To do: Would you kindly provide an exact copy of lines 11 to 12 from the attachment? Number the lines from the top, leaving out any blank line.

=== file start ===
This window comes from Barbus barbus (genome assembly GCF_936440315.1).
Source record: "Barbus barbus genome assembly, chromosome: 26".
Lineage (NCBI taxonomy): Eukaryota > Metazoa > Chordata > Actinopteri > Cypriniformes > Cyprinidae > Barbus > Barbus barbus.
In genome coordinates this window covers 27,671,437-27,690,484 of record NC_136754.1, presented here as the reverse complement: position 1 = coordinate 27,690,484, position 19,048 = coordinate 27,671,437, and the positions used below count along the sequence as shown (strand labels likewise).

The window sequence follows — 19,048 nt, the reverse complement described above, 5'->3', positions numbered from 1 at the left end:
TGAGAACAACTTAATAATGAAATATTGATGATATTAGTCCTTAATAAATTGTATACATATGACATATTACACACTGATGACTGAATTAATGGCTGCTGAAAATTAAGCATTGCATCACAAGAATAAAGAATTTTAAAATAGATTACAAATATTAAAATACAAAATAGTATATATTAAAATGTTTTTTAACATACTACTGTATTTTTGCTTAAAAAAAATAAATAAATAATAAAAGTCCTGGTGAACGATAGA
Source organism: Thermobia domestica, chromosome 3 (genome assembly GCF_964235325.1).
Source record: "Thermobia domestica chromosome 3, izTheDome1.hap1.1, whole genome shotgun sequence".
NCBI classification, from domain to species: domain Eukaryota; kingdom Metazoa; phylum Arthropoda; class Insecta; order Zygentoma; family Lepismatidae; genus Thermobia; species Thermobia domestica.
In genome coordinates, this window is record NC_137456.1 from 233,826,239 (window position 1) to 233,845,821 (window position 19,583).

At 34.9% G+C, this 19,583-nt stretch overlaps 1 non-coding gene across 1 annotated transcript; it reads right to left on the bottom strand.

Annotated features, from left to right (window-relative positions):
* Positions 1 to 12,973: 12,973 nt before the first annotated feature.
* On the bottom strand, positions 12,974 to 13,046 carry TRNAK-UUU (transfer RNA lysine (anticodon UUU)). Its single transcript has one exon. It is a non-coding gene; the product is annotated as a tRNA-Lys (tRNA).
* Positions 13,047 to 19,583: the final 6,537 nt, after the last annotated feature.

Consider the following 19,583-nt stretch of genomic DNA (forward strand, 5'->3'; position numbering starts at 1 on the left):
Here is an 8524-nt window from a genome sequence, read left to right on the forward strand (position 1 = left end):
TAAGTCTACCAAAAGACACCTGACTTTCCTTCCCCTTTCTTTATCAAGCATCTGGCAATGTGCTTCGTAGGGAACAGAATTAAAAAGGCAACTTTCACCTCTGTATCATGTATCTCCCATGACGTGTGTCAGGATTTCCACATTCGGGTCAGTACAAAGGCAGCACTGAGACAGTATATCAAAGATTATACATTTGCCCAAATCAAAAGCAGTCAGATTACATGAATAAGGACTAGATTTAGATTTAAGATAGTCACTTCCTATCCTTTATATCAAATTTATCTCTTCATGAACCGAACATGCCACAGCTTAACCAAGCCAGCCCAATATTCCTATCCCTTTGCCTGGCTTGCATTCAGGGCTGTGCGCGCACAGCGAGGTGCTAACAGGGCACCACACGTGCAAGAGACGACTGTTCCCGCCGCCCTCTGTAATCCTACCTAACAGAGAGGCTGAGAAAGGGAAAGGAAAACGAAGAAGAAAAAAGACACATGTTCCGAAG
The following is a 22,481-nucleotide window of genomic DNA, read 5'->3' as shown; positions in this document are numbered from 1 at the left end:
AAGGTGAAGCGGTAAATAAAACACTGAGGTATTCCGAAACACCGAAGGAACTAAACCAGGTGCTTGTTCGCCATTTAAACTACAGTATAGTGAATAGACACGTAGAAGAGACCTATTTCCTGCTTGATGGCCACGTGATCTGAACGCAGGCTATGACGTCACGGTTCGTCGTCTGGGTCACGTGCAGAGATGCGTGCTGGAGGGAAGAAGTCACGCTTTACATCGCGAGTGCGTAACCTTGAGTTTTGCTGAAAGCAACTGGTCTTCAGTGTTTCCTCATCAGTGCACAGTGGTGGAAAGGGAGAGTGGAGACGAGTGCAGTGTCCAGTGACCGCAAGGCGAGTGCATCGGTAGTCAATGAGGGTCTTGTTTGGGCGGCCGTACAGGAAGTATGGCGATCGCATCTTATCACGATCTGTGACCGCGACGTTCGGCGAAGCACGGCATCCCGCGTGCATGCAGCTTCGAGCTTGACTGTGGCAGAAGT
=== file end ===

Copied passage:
At 34.9% G+C, this 19,583-nt stretch overlaps 1 non-coding gene across 1 annotated transcript; it reads right to left on the bottom strand.

Annotated features, from left to right (window-relative positions):